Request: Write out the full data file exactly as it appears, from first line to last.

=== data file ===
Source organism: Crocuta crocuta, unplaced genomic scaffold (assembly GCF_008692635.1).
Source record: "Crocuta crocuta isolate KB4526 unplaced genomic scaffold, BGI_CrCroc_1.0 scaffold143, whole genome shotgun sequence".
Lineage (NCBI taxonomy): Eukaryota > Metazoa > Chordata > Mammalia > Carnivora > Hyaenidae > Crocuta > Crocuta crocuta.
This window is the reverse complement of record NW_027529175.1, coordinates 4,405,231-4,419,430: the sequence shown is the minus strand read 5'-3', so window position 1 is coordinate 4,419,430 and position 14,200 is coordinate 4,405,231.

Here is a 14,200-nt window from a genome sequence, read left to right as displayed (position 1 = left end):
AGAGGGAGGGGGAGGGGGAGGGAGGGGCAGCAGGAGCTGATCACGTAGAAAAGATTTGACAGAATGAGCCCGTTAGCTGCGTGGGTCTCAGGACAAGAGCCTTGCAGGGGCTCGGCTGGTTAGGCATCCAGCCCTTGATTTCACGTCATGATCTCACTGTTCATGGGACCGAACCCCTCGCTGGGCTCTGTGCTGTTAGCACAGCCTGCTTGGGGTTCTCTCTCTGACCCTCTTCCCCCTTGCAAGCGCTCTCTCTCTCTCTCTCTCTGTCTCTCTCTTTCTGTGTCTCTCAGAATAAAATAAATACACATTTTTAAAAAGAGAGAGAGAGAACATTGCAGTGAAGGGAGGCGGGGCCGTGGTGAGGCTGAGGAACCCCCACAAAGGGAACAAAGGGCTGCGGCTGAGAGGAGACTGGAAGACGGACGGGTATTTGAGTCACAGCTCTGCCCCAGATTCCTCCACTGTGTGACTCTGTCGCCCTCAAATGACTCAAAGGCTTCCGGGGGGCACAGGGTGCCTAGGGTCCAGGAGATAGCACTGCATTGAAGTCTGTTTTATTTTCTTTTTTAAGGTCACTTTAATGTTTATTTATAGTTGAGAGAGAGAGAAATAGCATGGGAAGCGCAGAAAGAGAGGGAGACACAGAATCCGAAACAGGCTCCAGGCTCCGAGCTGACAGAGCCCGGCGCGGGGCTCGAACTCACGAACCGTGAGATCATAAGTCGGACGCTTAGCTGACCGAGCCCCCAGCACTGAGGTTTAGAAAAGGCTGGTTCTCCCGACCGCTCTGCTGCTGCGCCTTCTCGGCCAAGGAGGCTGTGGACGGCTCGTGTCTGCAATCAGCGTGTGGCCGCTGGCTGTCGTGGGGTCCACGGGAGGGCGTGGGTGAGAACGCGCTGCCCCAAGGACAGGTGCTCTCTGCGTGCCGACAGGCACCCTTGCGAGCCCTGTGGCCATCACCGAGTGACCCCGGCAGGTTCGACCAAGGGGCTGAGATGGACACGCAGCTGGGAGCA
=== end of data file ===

Source organism: Crocuta crocuta, unplaced genomic scaffold (assembly GCF_008692635.1).
Source record: "Crocuta crocuta isolate KB4526 unplaced genomic scaffold, BGI_CrCroc_1.0 scaffold143, whole genome shotgun sequence".
Lineage (NCBI taxonomy): Eukaryota > Metazoa > Chordata > Mammalia > Carnivora > Hyaenidae > Crocuta > Crocuta crocuta.
This window is the reverse complement of record NW_027529175.1, coordinates 4,405,231-4,419,430: the sequence shown is the minus strand read 5'-3', so window position 1 is coordinate 4,419,430 and position 14,200 is coordinate 4,405,231.

Here is a 14,200-nt window from a genome sequence, read left to right as displayed (position 1 = left end):
AGAGGGAGGGGGAGGGGGAGGGAGGGGCAGCAGGAGCTGATCACGTAGAAAAGATTTGACAGAATGAGCCCGTTAGCTGCGTGGGTCTCAGGACAAGAGCCTTGCAGGGGCTCGGCTGGTTAGGCATCCAGCCCTTGATTTCACGTCATGATCTCACTGTTCATGGGACCGAACCCCTCGCTGGGCTCTGTGCTGTTAGCACAGCCTGCTTGGGGTTCTCTCTCTGACCCTCTTCCCCCTTGCAAGCGCTCTCTCTCTCTCTCTCTCTGTCTCTCTCTTTCTGTGTCTCTCAGAATAAAATAAATACACATTTTTAAAAAGAGAGAGAGAGAACATTGCAGTGAAGGGAGGCGGGGCCGTGGTGAGGCTGAGGAACCCCCACAAAGGGAACAAAGGGCTGCGGCTGAGAGGAGACTGGAAGACGGACGGGTATTTGAGTCACAGCTCTGCCCCAGATTCCTCCACTGTGTGACTCTGTCGCCCTCAAATGACTCAAAGGCTTCCGGGGGGCACAGGGTGCCTAGGGTCCAGGAGATAGCACTGCATTGAAGTCTGTTTTATTTTCTTTTTTAAGGTCACTTTAATGTTTATTTATAGTTGAGAGAGAGAGAAATAGCATGGGAAGCGCAGAAAGAGAGGGAGACACAGAATCCGAAACAGGCTCCAGGCTCCGAGCTGACAGAGCCCGGCGCGGGGCTCGAACTCACGAACCGTGAGATCATAAGTCGGACGCTTAGCTGACCGAGCCCCCAGCACTGAGGTTTAGAAAAGGCTGGTTCTCCCGACCGCTCTGCTGCTGCGCCTTCTCGGCCAAGGAGGCTGTGGACGGCTCGTGTCTGCAATCAGCGTGTGGCCGCTGGCTGTCGTGGGGTCCACGGGAGGGCGTGGGTGAGAACGCGCTGCCCCAAGGACAGGTGCTCTCTGCGTGCCGACAGGCACCCTTGCGAGCCCTGTGGCCATCACCGAGTGACCCCGGCAGGTTCGACCAAGGGGCTGAGATGGACACGCAGCTGGGAGCA